This regular publication by DLA Piper lawyers focuses on helping clients navigate the ever-changing business, legal and regulatory landscape.

  • Bill aims to impose federal excise tax on sugary drinks. On July 29, Representative Rosa DeLauro (D-CT) introduced a bill that would tax soda and other sugary drinks. The bill, which would levy an excise tax of one cent for each teaspoon of caloric sweetener, has been endorsed by many health groups and is designed to provide money for diet-related disease prevention programs and to improve public health. It is known as the Sugar-Sweetened Beverages Tax Act of 2014, or the SWEET Act.
  • Red Bull agrees to settle consumer class action on advertising claims. Red Bull has agreed to pay $13 million to resolve a class action accusing it of falsely advertising that its energy drinks provide benefits above and beyond what might be obtained from a cup of coffee or a caffeine pill. In the proposed settlement, made public on July 31, Red Bull would pay $10 or provide $15 worth of its products to consumers who purchased the product since 2002. Red Bull, while not conceding that its advertising in the past has been misleading, said that all future claims will be medically or scientifically supported. The settlement awaits approval by a judge.
  • Bill would prohibit use of BPA in food packaging. In early July, Democrats in both chambers of Congress introduced legislation to ban the use of BPA in food packaging. BPA is a synthetic additive that some studies have linked to cancer, fetal development problems and infertility. The bill was introduced by Senator Ed Markey (D-MA) and Representatives Lois Capps (D-CA) and Grace Meng (D-NY). Last year, the FDA concluded that in the small quantities used in packaging, BPA is safe.
  • Walmart faces lawsuit over juice labeling. Six weeks after the Supreme Court, in a closely watched decision, gave POM Wonderful the right to sue Coca-Cola over its juice labels, Walmart is facing a similar consumer class action. In the lawsuit, filed July 17, the plaintiffs allege that Walmart’s “100% Cranberry Pomegranate” juice is actually composed mostly of apple and white grape juice, with a minuscule amount of cranberry and pomegranate juices.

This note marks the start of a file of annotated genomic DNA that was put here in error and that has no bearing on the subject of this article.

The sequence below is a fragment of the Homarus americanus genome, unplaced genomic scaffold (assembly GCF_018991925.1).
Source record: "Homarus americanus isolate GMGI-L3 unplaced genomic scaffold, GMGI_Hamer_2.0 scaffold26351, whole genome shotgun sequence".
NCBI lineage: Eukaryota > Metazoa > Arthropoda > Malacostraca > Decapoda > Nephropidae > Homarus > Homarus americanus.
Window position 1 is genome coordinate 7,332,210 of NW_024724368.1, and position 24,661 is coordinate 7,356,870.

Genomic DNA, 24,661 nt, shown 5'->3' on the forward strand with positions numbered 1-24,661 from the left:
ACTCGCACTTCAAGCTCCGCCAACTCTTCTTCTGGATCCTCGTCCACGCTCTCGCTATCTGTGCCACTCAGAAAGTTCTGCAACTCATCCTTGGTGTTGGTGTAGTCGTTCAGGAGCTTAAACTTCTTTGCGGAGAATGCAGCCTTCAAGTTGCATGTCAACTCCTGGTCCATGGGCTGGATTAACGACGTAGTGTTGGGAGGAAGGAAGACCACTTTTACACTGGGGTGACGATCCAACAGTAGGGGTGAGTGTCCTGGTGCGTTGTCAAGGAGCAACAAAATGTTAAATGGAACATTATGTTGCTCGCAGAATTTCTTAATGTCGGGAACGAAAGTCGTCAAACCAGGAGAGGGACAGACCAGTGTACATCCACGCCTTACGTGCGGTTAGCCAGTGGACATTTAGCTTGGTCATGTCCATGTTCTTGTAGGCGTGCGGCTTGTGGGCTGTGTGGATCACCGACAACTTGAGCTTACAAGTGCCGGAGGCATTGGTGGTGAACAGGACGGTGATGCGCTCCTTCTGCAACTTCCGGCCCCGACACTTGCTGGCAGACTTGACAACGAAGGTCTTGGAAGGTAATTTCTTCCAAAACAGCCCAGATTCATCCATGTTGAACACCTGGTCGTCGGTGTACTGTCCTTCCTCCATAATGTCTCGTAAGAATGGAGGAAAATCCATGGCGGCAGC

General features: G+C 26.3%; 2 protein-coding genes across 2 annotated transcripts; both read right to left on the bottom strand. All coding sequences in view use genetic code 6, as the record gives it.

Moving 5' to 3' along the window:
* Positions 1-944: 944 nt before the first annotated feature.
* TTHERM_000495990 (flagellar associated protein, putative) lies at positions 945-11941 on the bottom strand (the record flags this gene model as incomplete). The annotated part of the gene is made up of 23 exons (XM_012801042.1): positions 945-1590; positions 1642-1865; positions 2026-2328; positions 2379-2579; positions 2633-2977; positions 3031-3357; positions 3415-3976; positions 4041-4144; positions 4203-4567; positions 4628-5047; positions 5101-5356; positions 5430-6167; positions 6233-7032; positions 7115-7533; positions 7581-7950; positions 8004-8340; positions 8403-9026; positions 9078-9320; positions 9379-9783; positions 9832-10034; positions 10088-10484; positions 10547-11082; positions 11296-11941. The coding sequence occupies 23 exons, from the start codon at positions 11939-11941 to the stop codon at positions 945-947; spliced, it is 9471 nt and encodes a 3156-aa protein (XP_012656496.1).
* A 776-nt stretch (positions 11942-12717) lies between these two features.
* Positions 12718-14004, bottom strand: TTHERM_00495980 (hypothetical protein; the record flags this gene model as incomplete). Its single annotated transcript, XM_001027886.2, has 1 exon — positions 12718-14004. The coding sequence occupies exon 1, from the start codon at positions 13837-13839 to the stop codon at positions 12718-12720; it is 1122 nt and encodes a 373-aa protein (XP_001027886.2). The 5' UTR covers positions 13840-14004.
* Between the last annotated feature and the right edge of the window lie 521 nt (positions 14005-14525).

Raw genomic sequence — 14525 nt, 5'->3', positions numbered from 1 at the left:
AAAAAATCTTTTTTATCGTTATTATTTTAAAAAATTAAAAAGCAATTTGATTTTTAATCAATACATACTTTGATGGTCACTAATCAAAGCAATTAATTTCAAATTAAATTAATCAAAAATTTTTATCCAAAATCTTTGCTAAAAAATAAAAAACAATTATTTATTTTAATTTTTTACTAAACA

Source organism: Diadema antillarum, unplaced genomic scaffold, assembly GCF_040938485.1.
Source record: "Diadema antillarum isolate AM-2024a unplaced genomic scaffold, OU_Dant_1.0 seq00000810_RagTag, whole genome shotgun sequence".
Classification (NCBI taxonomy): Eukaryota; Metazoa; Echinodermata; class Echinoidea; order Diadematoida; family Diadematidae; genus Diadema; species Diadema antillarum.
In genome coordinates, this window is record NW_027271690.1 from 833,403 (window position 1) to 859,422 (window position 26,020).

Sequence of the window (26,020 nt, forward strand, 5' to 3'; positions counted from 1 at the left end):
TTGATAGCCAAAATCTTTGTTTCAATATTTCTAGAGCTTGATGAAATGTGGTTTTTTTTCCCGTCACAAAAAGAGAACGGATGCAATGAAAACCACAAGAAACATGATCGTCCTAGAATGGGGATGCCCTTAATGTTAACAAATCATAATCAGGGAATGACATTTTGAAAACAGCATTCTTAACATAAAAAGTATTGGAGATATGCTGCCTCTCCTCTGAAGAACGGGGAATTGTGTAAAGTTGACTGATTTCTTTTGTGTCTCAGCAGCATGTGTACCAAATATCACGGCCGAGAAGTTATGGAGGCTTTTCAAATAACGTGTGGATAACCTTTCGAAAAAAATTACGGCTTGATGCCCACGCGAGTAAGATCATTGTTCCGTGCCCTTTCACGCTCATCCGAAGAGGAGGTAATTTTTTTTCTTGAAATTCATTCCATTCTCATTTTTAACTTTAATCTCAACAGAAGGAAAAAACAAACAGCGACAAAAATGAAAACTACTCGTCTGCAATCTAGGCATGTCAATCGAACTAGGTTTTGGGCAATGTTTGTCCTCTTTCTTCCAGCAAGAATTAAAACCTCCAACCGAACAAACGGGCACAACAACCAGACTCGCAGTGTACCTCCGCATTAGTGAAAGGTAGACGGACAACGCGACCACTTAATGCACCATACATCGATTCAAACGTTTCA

• California going forward with soda tax. San Francisco will put a two-cent per ounce tax on soda measure on the ballot in November, after the city’s Board of Supervisors approved the measure by 6-4. The measure is expected to decrease soda and “sugary” beverage consumption by roughly one-third and raise up to $52 million a year in revenue for community health programs.
  • Congressman expects state measure against GMO crops will pass. Representative Peter DeFazio (D-OR) has predicted that Oregon will approve a statewide ban on the cultivation of GMO crops. The measure has been officially placed on the November ballot. He based his assessment on the recent passage of similar measures in two Oregon counties that he says tilt strongly to the conservative side. Supporters of the measure say the food and biotech industries will spend heavily on a campaign to defeat the prohibition as they did regarding similar measures recently up for a vote in California and Washington State.
  • Groups look to intervene in GMO lawsuit in Vermont. The Center for Food Safety and the Vermont Public Interest Research Group have requested to join the state in defending its recently passed GMO labeling law. In their motion to intervene, the groups assert their direct involvement in the passage of the law and the concern that the state may not have the necessary resources to properly defend the lawsuit. Last month, the Grocery Manufacturers Association filed suit against Vermont, challenging the state’s authority to regulate interstate commerce by requiring labeling.